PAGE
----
Here's why progress takes time in the Bucs' new offense
By now, it’s clear that Bucs quarterback Josh Freeman is making progress in the team’s new offense. It’s a complex scheme because it requires the quarterback and his receivers to make certain reads and adjustments based on the defense.
What’s also obvious is that there have been some head-scratching throws from Freeman in recent weeks, ones where it seems he’s throwing to an opponent or no one at all. At times, it’s a matter of inaccuracy. But in some instances, it’s a product of the quarterback and receiver making slightly different reads.
This was something Freeman and offensive coordinator Mike Sullivan addressed with us this week. Both say it’s happening less as Freeman and his teammates grows more comfortable with the offense. But what they said is worth sharing because it will help educate you on how difficult some of these tasks really are.
“I think if you throw on tape of any quarterback, to include some of the greats, you’re going to see them miss some wide-open targets,” Sullivan said. “. . . But (some) is part of a passing concept where (Freeman) is zeroed in a little too much on thinking through the reactions, the reads, some of the things that are part of what we’re doing on offense, rather than just letting it flow and see the target and let it go.
“It’s a combination of two things: The ability to have more of those types of rhythm throws to enable him to get off and get in a good rhythm. And then secondly, him trusting what he sees and not overthinking and overanalyzing, all those things that are easier said than done. I think he’s at his best when he’s in that zone and is not overanalyzing, not aiming the ball and just lets it rip.”
Freeman explained how just the slightest indecision can result in a poor throw. Based on that, one can surmise that the more complex the decisions, the higher the likelihood of one of those throws.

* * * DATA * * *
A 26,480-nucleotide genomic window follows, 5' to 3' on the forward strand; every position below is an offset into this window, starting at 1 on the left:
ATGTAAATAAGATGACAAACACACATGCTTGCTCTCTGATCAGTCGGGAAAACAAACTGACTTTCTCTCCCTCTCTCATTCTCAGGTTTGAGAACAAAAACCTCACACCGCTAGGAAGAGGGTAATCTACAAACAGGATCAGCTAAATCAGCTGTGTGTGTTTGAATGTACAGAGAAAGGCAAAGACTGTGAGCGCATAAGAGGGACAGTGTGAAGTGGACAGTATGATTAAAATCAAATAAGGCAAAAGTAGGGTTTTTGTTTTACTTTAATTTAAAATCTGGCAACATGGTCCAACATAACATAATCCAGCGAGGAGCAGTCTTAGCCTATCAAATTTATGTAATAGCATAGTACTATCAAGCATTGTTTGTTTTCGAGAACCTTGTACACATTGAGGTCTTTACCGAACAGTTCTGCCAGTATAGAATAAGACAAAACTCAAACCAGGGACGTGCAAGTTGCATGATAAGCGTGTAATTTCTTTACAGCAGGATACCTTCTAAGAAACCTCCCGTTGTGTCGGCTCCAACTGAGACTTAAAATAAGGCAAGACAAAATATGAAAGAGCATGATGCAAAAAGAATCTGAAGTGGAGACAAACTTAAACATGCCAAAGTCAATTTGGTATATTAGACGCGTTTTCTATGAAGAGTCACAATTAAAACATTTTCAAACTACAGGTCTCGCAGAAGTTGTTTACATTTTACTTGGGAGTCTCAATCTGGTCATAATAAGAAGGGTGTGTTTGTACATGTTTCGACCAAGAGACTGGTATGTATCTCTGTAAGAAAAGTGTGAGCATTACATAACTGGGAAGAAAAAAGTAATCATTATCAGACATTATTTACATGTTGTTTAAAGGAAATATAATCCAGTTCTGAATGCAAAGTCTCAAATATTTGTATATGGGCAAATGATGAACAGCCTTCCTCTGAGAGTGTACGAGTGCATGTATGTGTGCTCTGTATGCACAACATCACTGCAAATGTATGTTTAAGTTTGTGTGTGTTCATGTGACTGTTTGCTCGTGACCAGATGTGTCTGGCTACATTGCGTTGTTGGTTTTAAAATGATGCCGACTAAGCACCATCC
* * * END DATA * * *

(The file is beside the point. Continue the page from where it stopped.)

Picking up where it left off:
“There are certain times when you’re just feeling it,” Freeman said. “You see things clearly, you get the call, the tempo is good, the receiver does exactly what you (think) he’s doing and you can stick it right on him.
“Then there are times when you drop back and you’re not as clear where you want to go with the ball. And being a quarterback in this league is all about being decisive. There are times where if you’re not comfortable and you’re not confident stepping into your throw, it’s not going to be a perfect pass. It’s not going to go where you want it to go.”
And here’s where he explains the extensive thought process at the line of scrimmage in the Bucs’ offense.
“When it’s snapped, you have to get a look at the safeties and see if you’re hot,” Freeman said. “Then you have certain plays with three guys on one side who all have reads. But to be honest, it’s really cleared up. There are three examples that really stick out in my mind (from recent games). You go back and you watch the film and you’re like, ‘Golly, why couldn’t I just hit that.’ But it’s a learning process and I understand that.
“Our philosophy . . . is make the receiver right. If he runs a route that you’re not exactly expecting, if he’s open, put it on him. Then if he runs into coverage, progress and move on. Find the check down.”
Other than that, it’s a piece of cake.